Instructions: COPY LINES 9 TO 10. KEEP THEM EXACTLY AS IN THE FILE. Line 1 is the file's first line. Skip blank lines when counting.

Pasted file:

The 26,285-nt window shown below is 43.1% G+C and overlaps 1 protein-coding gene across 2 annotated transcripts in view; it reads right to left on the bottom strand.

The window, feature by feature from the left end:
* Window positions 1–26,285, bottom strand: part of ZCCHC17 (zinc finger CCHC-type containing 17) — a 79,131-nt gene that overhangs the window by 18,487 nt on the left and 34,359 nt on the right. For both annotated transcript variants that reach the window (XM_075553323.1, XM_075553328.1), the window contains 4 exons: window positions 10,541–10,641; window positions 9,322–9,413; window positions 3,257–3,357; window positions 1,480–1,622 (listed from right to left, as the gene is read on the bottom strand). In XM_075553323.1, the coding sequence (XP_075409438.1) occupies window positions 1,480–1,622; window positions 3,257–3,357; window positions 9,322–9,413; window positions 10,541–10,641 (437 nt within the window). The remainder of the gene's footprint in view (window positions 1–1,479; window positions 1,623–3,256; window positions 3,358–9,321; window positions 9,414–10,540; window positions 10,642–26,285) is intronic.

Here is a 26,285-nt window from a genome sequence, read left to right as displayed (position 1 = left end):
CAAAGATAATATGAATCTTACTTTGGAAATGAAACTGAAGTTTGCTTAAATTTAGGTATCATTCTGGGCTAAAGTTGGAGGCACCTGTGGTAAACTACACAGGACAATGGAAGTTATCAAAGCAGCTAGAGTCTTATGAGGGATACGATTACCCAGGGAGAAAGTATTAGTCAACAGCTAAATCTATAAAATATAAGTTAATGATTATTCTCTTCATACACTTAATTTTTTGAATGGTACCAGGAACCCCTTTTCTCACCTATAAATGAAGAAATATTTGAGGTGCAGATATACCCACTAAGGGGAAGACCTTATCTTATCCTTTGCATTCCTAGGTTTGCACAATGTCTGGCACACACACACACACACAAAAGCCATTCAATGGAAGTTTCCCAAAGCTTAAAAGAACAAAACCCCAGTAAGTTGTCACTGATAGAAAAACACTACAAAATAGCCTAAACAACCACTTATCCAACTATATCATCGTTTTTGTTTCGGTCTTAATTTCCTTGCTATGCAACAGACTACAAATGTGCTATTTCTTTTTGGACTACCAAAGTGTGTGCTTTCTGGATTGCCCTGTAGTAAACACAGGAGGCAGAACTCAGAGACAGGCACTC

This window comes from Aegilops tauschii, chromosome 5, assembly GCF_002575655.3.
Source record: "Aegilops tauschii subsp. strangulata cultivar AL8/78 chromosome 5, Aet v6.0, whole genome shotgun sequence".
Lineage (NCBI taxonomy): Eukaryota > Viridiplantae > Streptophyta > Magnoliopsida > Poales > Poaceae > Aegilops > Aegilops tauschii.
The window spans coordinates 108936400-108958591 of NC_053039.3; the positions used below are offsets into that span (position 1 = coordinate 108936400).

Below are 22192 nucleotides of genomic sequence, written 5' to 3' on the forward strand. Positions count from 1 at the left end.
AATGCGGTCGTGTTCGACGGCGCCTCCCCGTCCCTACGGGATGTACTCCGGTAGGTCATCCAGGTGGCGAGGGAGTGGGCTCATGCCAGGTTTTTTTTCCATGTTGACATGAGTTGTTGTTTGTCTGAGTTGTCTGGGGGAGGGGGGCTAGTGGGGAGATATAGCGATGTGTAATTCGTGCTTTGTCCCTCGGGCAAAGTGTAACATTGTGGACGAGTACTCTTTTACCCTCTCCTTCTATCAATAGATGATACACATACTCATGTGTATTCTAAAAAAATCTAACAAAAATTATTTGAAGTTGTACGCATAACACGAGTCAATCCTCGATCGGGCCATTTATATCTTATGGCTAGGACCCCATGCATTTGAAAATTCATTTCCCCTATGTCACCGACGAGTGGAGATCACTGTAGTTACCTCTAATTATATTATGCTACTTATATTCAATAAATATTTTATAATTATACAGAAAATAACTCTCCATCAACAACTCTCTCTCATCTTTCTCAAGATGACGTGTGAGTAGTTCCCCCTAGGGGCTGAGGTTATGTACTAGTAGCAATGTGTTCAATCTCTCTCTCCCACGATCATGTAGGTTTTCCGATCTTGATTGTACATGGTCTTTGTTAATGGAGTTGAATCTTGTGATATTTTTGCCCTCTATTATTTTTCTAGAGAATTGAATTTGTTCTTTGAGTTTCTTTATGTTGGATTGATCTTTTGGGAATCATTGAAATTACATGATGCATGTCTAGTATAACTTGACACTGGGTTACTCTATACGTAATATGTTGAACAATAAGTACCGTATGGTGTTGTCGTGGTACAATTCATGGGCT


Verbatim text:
The window spans coordinates 108936400-108958591 of NC_053039.3; the positions used below are offsets into that span (position 1 = coordinate 108936400).

Below are 22192 nucleotides of genomic sequence, written 5' to 3' on the forward strand. Positions count from 1 at the left end.